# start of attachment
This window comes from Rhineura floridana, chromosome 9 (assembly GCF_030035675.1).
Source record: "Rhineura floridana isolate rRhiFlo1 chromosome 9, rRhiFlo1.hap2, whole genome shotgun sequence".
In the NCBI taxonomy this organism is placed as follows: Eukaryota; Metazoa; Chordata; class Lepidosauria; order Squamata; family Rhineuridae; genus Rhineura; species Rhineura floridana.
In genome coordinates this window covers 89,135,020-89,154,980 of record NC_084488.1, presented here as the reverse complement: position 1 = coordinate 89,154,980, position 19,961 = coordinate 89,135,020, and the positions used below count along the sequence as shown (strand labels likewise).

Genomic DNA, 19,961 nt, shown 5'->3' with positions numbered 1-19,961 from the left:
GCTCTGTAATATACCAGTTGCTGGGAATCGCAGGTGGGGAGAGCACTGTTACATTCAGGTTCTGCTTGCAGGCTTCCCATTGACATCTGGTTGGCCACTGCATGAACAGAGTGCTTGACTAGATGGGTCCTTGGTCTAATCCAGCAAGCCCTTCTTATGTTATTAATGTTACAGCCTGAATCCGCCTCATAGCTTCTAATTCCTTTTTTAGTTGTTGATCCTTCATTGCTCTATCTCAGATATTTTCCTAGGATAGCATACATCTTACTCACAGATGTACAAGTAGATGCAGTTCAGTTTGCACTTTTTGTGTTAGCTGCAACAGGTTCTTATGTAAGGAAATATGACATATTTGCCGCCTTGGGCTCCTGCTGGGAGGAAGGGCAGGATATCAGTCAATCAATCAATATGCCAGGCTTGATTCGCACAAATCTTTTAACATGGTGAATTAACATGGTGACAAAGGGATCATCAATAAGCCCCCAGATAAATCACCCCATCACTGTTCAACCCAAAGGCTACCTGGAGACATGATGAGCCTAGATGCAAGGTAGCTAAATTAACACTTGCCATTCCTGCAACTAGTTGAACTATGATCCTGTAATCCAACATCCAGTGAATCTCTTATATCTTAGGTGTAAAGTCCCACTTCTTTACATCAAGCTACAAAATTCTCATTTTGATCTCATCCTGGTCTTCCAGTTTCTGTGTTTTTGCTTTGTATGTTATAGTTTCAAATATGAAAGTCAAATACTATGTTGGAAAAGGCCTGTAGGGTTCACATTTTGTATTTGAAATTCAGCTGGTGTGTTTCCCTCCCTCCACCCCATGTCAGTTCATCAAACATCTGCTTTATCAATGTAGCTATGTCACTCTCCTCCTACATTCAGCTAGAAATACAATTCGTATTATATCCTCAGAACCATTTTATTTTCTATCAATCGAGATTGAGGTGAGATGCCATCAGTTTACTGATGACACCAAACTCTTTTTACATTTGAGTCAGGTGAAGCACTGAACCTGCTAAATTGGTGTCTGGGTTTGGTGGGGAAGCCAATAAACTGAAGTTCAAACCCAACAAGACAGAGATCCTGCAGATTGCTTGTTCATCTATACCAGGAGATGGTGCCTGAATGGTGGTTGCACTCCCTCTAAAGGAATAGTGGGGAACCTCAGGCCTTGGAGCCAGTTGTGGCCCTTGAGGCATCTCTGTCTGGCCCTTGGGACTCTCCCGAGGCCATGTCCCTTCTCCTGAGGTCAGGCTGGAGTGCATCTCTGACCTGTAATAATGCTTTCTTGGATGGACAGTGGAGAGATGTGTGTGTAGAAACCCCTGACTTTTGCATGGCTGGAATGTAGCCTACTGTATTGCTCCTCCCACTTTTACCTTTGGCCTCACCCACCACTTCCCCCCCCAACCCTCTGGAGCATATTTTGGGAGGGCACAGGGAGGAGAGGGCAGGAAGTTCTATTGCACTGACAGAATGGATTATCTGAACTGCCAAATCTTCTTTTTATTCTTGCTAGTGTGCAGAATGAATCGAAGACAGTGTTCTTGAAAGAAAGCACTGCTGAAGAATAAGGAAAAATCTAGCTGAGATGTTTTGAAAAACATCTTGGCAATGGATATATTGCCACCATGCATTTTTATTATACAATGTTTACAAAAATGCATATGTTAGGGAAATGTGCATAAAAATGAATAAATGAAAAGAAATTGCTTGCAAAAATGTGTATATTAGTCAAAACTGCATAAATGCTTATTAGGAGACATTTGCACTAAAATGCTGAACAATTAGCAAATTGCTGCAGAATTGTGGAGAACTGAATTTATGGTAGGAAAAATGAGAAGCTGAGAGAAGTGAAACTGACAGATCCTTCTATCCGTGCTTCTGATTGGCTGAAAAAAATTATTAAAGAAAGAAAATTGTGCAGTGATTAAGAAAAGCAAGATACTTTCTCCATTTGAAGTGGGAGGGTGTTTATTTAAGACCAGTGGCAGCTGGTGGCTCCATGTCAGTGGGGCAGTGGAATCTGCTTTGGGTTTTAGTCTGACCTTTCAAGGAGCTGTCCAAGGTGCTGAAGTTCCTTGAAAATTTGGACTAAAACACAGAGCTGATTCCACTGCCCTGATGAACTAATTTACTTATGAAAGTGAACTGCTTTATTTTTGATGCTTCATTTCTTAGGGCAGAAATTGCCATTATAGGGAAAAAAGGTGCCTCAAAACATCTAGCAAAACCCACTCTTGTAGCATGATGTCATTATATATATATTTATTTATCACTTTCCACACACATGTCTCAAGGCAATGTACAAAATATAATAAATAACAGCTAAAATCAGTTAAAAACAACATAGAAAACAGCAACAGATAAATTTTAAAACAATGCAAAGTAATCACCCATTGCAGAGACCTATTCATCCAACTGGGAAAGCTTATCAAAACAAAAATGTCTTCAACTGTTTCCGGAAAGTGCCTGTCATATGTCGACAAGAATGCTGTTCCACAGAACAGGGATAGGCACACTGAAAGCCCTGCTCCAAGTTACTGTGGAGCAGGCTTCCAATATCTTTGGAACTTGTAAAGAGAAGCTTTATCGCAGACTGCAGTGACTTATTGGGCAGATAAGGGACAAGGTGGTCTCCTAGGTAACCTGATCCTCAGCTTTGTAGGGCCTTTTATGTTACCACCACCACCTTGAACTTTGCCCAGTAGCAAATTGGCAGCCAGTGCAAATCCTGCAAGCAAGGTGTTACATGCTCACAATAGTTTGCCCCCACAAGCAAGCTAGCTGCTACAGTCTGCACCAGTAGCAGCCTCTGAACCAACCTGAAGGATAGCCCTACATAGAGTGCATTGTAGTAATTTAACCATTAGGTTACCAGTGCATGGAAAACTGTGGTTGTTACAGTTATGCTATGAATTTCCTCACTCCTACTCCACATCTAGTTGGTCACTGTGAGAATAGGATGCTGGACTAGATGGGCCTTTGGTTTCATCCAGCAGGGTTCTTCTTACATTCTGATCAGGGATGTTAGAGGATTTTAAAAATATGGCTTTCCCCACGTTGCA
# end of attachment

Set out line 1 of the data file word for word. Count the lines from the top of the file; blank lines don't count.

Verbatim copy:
This window comes from Rhineura floridana, chromosome 9 (assembly GCF_030035675.1).